Janesville School District Full Steam Ahead on STEM
(Janesville, WI) Excerpts Courtesy of the Gazette
One of the focuses of the Janesville School District for preparing students for their futures is through classes in STEM – project based learning that integrates knowledge and skills in science, technology, engineering and math across the curriculum. Janesville uses Project Lead the Way, the nation’s top provider of STEM curriculum, as its model.
COLLEGE AND CAREER READY
“What we’re trying to do with STEM is the four C’s; critical thinking, collaboration, communication and creativity,” said Kolleen Onsrud, curriculum coordinator for the district.
School district officials say a big part of workforce readiness is providing a curriculum that teaches skills to fill the demands of local businesses.
Onsrud said STEM is different than just learning science or just learning math independent of one another. STEM is more hands-on and integrated, using disciplines in tandem to do things such as computer programming, coding and robotics.It also requires students to blend subjects as they would in real-world situations, to take multiple ideas and form conclusions, use technology and understand what creates solutions.
SCHOOL BOARD SUPPORT
In February, the Janesville School Board showed its support for the district’s plan to infuse even more STEM into the curriculum through its Pathway to STEM pilot program. The school board approved spending $750,000 on implementing STEM initiatives throughout all grades.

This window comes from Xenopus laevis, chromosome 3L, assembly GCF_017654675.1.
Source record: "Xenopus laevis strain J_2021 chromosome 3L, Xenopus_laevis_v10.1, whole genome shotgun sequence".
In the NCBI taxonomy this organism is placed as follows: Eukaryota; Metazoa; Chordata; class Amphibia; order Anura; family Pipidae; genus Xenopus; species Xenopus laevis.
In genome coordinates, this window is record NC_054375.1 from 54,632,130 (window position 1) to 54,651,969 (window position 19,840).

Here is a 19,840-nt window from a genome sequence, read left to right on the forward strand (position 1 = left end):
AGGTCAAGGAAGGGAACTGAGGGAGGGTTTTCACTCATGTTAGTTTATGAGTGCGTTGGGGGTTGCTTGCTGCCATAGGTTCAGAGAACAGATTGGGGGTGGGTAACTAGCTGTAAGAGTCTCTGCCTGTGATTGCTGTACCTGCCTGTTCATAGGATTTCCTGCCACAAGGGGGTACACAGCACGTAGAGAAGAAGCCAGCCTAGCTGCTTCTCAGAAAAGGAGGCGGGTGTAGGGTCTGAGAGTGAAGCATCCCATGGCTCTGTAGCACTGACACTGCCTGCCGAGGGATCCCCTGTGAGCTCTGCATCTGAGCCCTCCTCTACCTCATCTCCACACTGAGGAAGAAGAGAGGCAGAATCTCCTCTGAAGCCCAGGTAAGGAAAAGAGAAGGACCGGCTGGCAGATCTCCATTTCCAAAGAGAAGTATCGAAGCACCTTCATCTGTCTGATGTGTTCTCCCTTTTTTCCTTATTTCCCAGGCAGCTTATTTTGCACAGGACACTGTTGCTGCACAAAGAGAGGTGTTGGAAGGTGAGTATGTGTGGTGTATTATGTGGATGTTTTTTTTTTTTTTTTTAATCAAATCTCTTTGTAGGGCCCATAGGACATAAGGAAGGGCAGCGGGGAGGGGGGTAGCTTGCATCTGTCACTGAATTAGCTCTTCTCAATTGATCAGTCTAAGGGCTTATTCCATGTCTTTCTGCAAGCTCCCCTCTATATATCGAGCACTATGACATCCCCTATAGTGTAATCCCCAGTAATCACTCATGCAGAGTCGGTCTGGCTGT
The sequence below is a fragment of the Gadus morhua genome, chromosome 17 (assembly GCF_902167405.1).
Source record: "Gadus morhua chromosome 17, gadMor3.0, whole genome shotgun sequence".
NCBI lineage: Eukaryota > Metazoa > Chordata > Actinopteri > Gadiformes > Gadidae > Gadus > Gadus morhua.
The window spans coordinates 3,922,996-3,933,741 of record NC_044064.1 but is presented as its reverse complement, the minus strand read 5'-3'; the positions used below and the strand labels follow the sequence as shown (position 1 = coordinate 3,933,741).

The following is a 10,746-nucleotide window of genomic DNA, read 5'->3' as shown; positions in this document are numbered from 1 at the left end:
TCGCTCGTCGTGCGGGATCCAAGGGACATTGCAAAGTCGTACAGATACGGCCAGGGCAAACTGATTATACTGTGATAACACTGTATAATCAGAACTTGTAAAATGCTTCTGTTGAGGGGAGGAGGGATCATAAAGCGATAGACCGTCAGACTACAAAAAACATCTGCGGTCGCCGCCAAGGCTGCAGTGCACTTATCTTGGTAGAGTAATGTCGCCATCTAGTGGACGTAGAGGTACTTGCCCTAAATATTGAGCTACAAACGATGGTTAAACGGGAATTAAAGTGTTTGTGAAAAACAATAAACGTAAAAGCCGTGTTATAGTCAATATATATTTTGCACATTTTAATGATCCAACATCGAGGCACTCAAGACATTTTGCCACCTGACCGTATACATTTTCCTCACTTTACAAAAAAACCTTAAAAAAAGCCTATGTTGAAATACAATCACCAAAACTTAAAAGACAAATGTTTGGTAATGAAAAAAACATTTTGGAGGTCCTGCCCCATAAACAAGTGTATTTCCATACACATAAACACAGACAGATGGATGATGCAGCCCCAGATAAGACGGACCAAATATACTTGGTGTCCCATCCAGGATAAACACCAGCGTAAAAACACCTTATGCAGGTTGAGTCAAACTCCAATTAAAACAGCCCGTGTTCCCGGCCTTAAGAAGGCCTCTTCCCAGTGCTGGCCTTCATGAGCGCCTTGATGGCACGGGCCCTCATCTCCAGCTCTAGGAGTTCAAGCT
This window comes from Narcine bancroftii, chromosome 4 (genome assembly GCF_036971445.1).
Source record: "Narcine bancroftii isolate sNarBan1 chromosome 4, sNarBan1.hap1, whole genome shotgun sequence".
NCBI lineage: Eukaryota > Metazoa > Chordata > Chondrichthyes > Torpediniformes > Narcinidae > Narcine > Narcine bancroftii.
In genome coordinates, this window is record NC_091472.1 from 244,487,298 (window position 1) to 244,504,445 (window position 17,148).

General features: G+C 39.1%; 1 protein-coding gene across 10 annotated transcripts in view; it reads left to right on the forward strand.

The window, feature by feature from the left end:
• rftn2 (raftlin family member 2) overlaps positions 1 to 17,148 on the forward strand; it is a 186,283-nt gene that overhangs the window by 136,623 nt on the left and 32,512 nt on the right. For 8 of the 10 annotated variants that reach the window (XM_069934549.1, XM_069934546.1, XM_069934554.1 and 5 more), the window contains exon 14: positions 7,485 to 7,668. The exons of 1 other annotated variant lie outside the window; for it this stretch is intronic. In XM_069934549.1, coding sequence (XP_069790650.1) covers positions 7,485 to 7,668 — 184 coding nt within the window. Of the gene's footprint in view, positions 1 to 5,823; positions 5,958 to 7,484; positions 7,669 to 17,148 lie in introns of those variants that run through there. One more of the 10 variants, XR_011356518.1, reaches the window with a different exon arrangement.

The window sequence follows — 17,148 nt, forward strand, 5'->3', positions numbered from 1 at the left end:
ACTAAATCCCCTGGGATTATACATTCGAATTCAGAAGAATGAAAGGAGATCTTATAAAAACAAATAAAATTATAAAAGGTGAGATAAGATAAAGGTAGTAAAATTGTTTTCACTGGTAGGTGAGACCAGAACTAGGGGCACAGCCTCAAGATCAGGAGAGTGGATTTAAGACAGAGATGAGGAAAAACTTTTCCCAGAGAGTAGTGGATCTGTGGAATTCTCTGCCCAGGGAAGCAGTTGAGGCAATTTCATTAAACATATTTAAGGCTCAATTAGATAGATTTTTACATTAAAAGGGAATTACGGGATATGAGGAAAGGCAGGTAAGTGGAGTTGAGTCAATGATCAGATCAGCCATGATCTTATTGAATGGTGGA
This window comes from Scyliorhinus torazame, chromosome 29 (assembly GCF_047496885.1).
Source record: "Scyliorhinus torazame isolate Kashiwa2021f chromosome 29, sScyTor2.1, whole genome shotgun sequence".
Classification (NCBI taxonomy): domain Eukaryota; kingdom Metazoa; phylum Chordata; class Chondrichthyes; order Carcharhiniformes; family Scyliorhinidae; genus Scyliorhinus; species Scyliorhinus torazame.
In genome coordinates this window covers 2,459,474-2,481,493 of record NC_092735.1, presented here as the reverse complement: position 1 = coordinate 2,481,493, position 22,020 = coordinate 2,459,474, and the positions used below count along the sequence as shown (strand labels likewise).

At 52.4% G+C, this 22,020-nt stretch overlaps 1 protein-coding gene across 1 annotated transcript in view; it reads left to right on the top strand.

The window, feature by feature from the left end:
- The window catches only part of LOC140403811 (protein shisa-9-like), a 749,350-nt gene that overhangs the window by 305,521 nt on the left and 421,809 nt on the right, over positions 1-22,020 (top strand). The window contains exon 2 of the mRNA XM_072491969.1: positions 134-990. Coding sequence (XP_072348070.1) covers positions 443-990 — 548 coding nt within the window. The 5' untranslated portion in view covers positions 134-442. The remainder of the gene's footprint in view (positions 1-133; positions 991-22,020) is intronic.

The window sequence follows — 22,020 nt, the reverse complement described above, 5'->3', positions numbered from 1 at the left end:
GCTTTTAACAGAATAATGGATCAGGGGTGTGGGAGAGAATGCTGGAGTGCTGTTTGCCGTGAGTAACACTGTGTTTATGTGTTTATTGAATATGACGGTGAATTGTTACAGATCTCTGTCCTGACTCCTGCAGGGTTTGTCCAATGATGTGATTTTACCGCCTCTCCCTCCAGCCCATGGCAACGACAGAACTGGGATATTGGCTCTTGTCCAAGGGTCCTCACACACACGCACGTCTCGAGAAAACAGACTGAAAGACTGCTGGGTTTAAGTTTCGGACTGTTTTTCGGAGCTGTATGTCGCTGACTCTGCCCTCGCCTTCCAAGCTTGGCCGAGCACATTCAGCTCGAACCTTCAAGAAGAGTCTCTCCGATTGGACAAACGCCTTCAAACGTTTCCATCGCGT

The program is designed to ensure all students in kindergarten through 12th grade get experiences in the four STEM disciplines.
Janesville’s STEM action plan lists three goals:
— Increasing STEM achievement and expanding the number of students who pursue advanced degrees and careers in related fields.
— Boosting the graduation rate of students in STEM programs and expanding the workforce of those adept in these skills while broadening workforce participation by women and minorities.
— Increasing STEM literacy for all students and decreasing the need for postsecondary remediation, regardless of whether students study STEM further or pursue related fields.
Source: Rock County Dev Alliance